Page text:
Lodi Revisited

lodiIf you see a wine label that says “Old Vine Zin” or “OVZ,” chances are pretty good that it’ll also say “Lodi.”

Besides being a small town in Northeast Ohio, Lodi is a wine region in Northern California known primarily for its Zinfandel. The appellation hasn’t traditionally had the cachet of “Napa” or “Russian River,” sitting as it does in the warmer central part of California. Wine geeks associate warm-climate regions with flabby, un-structured wines that may sell well at the grocery store but don’t usually rate a place at the Premium Wine table.

But wait! Lodi has more to offer than the wine geeks allow, as I can testify after tasting through several wines at an online interactive tasting event sponsored by an association of Lodi wine producers. There was surprising variety and a few really excellent bottles that made me rethink my definition of “Lodi wine.”

First, let’s get this climate thing straight. Lodi may sit inland, directly east of San Francisco, but it’s right on the edge of the Sacramento Delta where nightly “Delta breezes” funnel cool ocean air over the vines. The soil is sandy and summers are dry, so growers can control vine vigor and ripening with careful irrigation practices.

Speaking of growers, they dominated the Lodi wine industry until about 20 years ago. Lodi grape growers supplied fruit that was blended into plenty of big-name “California” appellation wine, until some decided to experiment with smaller-production, vineyard designated wines. There are now about 85 active wineries, many making wines that can run with the big dogs.

We started our tasting with Uvaggio 2011 Vermentino, made from a grape that fans of Italian wine night recognize. In fact, all of Uvaggio’s wines are “Cal-Ital,” or made in California from native Italian grapes.

This wine was a revelation. It was crisp, clean, aromatic and delicious, with no residual sugar to coat the palate. Although the grape hails from northern Italy, just like the ubiquitous Pinot Grigio, this wine offers more middle notes and complexity, making it a delight as an aperitif but probably a real killer with Mediterranean-style food. Grill up some shrimp or throw some Asiago on a cheese tray and give it a try.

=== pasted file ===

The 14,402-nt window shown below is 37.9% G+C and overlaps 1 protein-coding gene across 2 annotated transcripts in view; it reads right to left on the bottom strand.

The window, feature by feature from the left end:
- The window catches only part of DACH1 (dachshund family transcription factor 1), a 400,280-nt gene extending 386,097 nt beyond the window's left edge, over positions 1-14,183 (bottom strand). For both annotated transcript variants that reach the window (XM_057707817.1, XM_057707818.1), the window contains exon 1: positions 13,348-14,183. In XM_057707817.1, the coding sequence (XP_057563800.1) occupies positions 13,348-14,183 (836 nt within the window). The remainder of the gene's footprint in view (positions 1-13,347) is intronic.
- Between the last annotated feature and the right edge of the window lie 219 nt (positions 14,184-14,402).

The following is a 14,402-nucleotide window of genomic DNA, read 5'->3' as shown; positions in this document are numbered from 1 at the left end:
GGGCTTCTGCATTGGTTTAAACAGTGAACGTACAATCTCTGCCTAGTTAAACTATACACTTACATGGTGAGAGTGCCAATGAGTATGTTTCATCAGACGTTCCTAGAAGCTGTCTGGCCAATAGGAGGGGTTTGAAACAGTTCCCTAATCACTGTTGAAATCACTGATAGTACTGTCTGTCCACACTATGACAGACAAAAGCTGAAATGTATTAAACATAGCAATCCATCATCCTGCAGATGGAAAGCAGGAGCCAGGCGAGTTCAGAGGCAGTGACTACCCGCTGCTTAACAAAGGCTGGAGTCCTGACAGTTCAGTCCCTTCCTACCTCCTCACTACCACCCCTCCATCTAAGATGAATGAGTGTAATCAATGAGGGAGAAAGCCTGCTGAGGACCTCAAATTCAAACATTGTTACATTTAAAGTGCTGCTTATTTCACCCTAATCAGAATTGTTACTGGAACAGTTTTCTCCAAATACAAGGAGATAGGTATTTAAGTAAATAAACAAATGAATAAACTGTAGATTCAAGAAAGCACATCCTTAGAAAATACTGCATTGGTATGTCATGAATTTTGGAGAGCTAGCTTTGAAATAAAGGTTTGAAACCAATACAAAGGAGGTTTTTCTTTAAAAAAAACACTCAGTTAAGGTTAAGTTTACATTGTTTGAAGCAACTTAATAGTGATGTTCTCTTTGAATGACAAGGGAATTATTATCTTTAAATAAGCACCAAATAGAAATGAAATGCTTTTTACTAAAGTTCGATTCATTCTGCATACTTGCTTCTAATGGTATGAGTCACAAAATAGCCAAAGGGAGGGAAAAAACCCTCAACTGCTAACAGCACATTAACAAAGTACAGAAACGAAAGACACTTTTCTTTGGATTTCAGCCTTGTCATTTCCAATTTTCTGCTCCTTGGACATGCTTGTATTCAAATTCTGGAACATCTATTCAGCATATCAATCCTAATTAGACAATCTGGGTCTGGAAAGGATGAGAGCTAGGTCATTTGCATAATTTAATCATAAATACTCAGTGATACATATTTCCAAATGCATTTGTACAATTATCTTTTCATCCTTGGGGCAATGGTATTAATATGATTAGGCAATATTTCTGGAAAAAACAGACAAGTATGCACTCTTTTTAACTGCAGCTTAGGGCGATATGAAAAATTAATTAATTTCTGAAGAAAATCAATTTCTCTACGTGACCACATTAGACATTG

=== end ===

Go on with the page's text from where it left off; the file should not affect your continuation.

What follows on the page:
Kidder Duet 2010 pays homage to another European wine region. The Spanish grapes Tempranillo and Graciano are the main grapes in Rioja, but Duet bears little resemblance to its ancestors. It must be Lodi’s warm sun and long growing season that gives this fruit much more ripeness and softness than I expected, with dark berries and caramel on the nose that led me to rich, juicy black raspberry, vanilla and mocha. This is decidedly not a wine for lovers of austere, Old World Rioja but it’s a kick for us New World aficionados. And while the richness rocks, there’s still a hint of acidity on the finish to keep the balance in check.

M2 Tempranillo 2010 was my favorite red, showcasing again the ripe, juicy side of this Spanish grape. The nose offered bright cherry and vanilla, and the palate surprised with its killer combination of intense fruit and strategically-placed acidity. This Tempranillo ¬†was really good with my sun-dried tomato appetizer, but my guests and I were bummed to think that we’ll probably never be able to buy this wine where we live. (Is it in Arizona, anyone??)

The Zinfandels took us back to more traditional Lodi territory. D’Art Lodi Zinfandel 2010 showed the plummy character for which Lodi is famous, created by warm daytime temperatures that always completely ripen the fruit. The 2010 vintage, however, showed a bit more acidity created by a cool growing season. The alcohol content of this wine is still a whopping 15.9%, but it doesn’t come off as “hot” or wildly out of balance. A rack of ribs would complement it nicely.

My bottle of Fields Family Old Vine Zin 2010 was corked, so I’ll have to go with the comments of other tasters. The Fields reportedly showed more brightness and natural acidity than the D’Art, giving it a juicy, mouth-watering style. There was a question raised here about the legal definition of the term “old vine Zin.” I loved winemaker Stuart Spencer’s comment: his dad always said that Old Vines were anything older than him…

We finished with another grape that we don’t associate with Lodi but certainly thrives there. The Rhone varietal Syrah likes warmer climates, as we tasted in Klinker Brick Farrah Syrah 2010. I certainly tasted the warm-climate richness, but also the bacon-y character that comes through in some Syrah. This one has plenty of savory notes — tobacco, herbs, smoked ham — to complement the dark berries, with a rich and supple mouthfeel. I’d say you need too throw some lamb on the grill to bring out the best in this wine…

My final suggestion is that wine lovers need to look further than the $10-ish, mass-market Lodi Zin to really taste what this appellation has to offer. I know you won’t be disappointed. Cheers!


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